Earlier this week, I was chatting with a fan of another team and she made the caustic comment that the only reason people are freaking out about Max Pacioretty's injury is because he plays for the Canadiens. She meant that the Habs enjoy some kind of underhanded favouritism in the NHL, and their fans are hysterical and overreact. Obviously I don't agree with her reasoning, but I think what she said is true.
I think if Chara had hit a Columbus Blue Jacket or a Florida Panther like that, we would still have experienced the sickening feeling in the pits of our stomachs. We'd still be furious with the league when Chara got no suspension, and we'd still be horrified that the life and health of a promising young player were so close to being ended. That would be it, though. We wouldn't be as outraged in such great numbers if it weren't one of our own.
The thing is, Canadiens fans are passionate, numerous and powerful. There's a rabid appetite for everything Habs, so if there's a player caught talking to an alleged mobster, it's front-page news. If the Canadiens lose three in a row, millions of people are tearing their hair out. If they win, there are an equal number of millions walking with a lighter step. Walk into any opposition arena and, if the Habs are winning, you'll hear fans there singing Ole. That doesn't happen for other teams. Canadiens fans have rallied and rioted for their Habs before. They've mourned, celebrated, hoped and worried together for a hundred years, all for the sake of the team that owns their hearts.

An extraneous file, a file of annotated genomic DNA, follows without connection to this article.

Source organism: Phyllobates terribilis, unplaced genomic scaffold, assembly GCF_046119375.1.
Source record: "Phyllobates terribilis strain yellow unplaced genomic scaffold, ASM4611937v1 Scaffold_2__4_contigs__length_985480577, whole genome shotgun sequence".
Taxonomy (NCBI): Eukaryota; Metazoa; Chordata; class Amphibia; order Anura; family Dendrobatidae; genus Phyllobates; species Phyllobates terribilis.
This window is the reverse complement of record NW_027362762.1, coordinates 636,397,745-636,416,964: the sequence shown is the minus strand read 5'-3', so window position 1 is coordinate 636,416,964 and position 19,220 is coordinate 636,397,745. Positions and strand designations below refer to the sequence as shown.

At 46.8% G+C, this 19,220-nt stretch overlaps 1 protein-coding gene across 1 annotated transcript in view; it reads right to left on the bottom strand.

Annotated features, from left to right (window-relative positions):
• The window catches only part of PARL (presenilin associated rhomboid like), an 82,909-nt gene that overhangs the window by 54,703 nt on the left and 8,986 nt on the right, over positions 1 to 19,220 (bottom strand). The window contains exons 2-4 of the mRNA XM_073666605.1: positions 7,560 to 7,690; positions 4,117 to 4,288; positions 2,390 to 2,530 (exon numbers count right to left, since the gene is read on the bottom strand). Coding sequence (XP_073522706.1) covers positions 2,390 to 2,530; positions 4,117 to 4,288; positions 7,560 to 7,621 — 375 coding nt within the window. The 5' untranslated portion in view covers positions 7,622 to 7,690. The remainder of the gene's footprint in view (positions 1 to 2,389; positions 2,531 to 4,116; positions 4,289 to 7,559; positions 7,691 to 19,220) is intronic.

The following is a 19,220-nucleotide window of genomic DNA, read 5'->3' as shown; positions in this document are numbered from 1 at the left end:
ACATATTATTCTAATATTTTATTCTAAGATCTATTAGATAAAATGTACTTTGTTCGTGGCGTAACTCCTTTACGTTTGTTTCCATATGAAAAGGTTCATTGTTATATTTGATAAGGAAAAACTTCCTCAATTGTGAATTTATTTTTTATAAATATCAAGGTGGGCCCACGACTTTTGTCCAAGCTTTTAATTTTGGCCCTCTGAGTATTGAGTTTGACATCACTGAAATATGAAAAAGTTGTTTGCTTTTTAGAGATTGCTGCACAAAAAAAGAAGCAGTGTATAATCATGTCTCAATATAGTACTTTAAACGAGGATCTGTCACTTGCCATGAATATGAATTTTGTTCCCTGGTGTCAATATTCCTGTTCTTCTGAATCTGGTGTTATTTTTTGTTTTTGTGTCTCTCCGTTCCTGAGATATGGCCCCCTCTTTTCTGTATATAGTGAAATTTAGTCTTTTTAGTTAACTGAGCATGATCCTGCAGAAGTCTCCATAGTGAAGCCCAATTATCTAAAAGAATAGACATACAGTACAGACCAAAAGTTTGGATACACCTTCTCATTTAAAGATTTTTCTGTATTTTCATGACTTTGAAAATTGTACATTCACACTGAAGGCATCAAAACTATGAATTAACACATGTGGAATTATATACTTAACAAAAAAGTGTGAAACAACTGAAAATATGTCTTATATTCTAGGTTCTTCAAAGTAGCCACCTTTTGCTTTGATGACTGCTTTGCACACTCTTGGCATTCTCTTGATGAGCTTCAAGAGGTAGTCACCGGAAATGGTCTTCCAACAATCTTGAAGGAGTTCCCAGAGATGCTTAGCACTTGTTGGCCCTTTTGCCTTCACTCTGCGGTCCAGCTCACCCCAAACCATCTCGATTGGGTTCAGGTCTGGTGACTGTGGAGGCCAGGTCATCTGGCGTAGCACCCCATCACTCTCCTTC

Habs fans are everywhere. They're MPs, corporate CEOs, politicians, lawyers and doctors. They're people who have the power to make decisions and force changes. Hurt a Hab, and the wrath of important people will be aroused. There's no coincidence that two of the corporate sponsors, Via Rail and Air Canada, who have warned the NHL to clean up its act or lose their support, are based in Quebec. The Quebec police are looking into the incident, which probably wouldn't happen elsewhere, and there's suspicion that Canada's federal minister of sport, Gary Lunn, may be a Habs fan too.
The Canadiens themselves are one of the flagship franchises of the NHL. They're the league's oldest and most successful team, and even if they're no longer the powerhouse of the '70s, they're the most recognizable team in hockey and one of the wealthiest. Pierre Gauthier and Geoff Molson carry some weight in the boardroom.
Sometimes, the intense spotlight on the Canadiens is an inconvenience. Every scuffle in practice is analysed and debated to death. Players can't go out for groceries without allowing an extra 20 minutes for autographs, and if they have too much to drink on their summer holidays, the pictures make it around the internet like wildfire. In a case like this, though, that power might be harnessed for good.
Pacioretty's injury has already drawn more attention from people with the power to influence change than Sidney Crosby's has. If that horrible hit had to happen to anyone, only the fact that it was to a Canadien might keep it in the public eye long enough to make a difference to league policy.
So, my friend was right. The Chara hit is only creating such a huge public furor because it happened to a Hab. For the sake of the players, the fans who love the game and the future of the NHL, though, the Canadiens notoriety might be the only thing that works to force the rule makers to finally wake up.